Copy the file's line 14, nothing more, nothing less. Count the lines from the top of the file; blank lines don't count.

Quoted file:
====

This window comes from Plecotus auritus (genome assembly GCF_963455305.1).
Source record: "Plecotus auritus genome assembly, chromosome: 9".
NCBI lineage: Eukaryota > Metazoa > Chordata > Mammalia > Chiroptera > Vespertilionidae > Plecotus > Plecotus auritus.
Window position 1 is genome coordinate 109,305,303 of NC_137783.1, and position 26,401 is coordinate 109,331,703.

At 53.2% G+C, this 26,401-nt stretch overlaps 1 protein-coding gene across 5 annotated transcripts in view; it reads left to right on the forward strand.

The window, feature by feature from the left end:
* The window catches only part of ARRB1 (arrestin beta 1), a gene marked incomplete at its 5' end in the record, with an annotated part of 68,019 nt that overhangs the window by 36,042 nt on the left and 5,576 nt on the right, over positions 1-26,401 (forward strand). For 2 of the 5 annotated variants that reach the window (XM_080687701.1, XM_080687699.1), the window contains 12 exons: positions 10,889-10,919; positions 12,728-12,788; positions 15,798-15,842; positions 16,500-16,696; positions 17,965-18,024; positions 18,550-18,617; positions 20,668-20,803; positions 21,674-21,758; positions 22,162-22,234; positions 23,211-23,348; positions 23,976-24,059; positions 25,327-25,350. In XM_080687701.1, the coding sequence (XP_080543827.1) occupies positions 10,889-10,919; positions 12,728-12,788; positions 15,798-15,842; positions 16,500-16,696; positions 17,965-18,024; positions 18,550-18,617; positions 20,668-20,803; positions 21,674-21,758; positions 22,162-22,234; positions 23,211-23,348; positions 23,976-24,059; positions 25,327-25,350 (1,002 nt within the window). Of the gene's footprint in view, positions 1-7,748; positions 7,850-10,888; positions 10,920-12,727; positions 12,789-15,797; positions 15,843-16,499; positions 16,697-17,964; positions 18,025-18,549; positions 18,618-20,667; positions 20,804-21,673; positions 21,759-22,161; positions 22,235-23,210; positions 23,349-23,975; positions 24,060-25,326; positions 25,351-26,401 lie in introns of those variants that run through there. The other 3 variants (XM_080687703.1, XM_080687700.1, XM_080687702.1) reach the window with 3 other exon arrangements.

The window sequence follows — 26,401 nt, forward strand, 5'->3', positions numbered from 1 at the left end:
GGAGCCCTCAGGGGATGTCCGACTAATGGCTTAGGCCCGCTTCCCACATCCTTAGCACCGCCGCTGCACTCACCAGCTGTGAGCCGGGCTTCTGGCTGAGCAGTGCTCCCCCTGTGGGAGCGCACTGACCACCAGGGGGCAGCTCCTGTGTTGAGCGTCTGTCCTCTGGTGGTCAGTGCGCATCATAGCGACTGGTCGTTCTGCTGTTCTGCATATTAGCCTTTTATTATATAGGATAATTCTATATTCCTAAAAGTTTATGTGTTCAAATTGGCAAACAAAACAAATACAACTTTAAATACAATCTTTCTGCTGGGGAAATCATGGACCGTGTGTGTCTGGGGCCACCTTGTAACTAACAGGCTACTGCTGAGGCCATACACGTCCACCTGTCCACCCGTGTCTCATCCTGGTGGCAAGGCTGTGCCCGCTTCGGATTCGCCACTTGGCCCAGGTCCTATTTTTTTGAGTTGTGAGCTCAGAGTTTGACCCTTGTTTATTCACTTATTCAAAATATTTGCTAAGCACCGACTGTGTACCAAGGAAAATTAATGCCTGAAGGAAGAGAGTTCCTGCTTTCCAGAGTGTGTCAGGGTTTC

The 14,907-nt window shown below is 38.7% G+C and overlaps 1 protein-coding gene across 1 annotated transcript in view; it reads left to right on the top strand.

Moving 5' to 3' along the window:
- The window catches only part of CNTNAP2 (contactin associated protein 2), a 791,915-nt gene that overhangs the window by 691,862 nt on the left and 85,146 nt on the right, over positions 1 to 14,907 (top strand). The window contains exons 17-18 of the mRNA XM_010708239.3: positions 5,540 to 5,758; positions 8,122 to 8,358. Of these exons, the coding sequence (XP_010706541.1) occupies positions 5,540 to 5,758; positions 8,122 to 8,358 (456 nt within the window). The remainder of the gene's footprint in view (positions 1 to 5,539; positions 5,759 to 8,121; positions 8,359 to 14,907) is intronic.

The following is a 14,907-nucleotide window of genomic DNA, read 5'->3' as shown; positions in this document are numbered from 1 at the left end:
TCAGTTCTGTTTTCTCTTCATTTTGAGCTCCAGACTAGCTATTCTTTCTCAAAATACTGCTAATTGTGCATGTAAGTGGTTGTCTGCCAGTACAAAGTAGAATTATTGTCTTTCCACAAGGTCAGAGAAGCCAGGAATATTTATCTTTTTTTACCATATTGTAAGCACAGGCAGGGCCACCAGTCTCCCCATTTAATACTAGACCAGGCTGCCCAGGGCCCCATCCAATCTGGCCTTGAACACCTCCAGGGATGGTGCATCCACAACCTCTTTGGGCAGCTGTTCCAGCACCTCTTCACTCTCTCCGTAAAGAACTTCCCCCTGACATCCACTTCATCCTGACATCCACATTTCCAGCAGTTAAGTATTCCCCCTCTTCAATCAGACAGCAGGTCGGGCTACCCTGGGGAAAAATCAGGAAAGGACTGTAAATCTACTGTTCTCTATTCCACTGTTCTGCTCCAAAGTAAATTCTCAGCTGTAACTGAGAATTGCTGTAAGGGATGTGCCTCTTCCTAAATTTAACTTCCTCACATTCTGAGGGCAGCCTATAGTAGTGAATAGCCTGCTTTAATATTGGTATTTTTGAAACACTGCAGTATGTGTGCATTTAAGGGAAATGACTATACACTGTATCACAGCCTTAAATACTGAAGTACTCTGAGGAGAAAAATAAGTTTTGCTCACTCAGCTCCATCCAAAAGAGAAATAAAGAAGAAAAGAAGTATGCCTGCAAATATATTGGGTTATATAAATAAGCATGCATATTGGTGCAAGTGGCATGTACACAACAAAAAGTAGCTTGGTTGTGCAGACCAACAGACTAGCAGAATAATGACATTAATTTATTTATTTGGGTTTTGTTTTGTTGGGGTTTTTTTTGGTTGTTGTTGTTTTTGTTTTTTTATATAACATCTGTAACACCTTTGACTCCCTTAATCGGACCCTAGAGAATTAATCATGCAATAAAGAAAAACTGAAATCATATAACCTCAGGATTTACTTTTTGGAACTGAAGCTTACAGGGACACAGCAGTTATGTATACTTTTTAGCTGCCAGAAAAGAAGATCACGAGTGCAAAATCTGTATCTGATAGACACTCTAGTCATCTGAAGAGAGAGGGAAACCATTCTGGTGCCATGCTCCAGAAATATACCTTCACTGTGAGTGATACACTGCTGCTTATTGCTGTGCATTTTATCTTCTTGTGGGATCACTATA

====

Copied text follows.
TCAGTTCTGTTTTCTCTTCATTTTGAGCTCCAGACTAGCTATTCTTTCTCAAAATACTGCTAATTGTGCATGTAAGTGGTTGTCTGCCAGTACAAAGTAGAATTATTGTCTTTCCACAAGGTCAGAGAAGCCAGGAATATTTATCTTTTTTTACCATATTGTAAGCACAGGCAGGGCCACCAGTCTCCCCATTTAATACTAGACCAGGCTGCCCAGGGCCCCATCCAATCTGGCCTTGAACACCTCCAGGGATGGTGCATCCACAACCTCTTTGGGCAGCTGTTCCAGCACCTCTTCACTCTCTCCGTAAAGAACTTCCCCCTGACATCCACTTCATCCTGACATCCACATTTCCAGCAGTTAAGTATTCCCCCTCTTCAATCAGACAGCAGGTCGGGCTACCCTGGGGAAAAATCAGGAAAGGACTGTAAATCTACTGTTCTCTATTCCACTGTTCTGCTCCAAAGTAAATTCTCAGCTGTAACTGAGAATTGCTGTAAGGGATGTGCCTCTTCCTAAATTTAACTTCCTCACATTCTGAGGGCAGCCTATAGTAGTGAATAGCCTGCTTTAATATTGGTATTTTTGAAACACTGCAGTATGTGTGCATTTAAGGGAAATGACTATACACTGTATCACAGCCTTAAATACTGAAGTACTCTGAGGAGAAAAATAAGTTTTGCTCACTCAGCTCCATCCAAAAGAGAAATAAAGAAGAAAAGAAGTATGCCTGCAAATATATTGGGTTATATAAATAAGCATGCATATTGGTGCAAGTGGCATGTACACAACAAAAAGTAGCTTGGTTGTGCAGACCAACAGACTAGCAGAATAATGACATTAATTTATTTATTTGGGTTTTGTTTTGTTGGGGTTTTTTTTGGTTGTTGTTGTTTTTGTTTTTTTATATAACATCTGTAACACCTTTGACTCCCTTAATCGGACCCTAGAGAATTAATCATGCAATAAAGAAAAACTGAAATCATATAACCTCAGGATTTACTTTTTGGAACTGAAGCTTACAGGGACACAGCAGTTATGTATACTTTTTAGCTGCCAGAAAAGAAGATCACGAGTGCAAAATCTGTATCTGATAGACACTCTAGTCATCTGAAGAGAGAGGGAAACCATTCTGGTGCCATGCTCCAGAAATATACCTTCACTGTGAGTGATACACTGCTGCTTATTGCTGTGCATTTTATCTTCTTGTGGGATCACTATA